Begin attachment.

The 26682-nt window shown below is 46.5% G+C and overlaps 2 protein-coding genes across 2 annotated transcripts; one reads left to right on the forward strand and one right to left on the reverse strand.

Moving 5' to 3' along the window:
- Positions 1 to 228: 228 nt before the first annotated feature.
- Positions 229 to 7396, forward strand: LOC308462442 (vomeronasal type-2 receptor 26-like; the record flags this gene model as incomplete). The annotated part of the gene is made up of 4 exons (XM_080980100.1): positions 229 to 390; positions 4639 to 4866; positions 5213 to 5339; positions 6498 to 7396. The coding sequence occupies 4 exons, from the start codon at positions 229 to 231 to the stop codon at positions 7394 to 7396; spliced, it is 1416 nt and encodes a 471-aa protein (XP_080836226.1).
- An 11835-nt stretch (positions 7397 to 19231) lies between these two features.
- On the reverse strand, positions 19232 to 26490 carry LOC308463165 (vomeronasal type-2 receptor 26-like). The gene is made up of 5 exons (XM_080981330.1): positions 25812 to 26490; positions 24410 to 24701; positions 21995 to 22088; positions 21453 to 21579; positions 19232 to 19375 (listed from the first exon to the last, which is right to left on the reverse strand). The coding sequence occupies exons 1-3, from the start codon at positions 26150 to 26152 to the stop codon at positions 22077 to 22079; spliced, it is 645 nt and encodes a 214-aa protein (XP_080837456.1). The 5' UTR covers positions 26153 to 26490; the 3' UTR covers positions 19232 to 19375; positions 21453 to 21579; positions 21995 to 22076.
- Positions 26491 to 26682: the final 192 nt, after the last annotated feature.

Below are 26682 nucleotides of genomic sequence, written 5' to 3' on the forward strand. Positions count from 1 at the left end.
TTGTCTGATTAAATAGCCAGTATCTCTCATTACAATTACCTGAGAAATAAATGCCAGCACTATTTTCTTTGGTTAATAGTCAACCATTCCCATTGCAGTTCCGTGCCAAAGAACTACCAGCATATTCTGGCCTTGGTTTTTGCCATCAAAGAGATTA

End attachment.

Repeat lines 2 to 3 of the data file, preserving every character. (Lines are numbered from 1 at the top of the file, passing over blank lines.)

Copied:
Moving 5' to 3' along the window:
- Positions 1 to 228: 228 nt before the first annotated feature.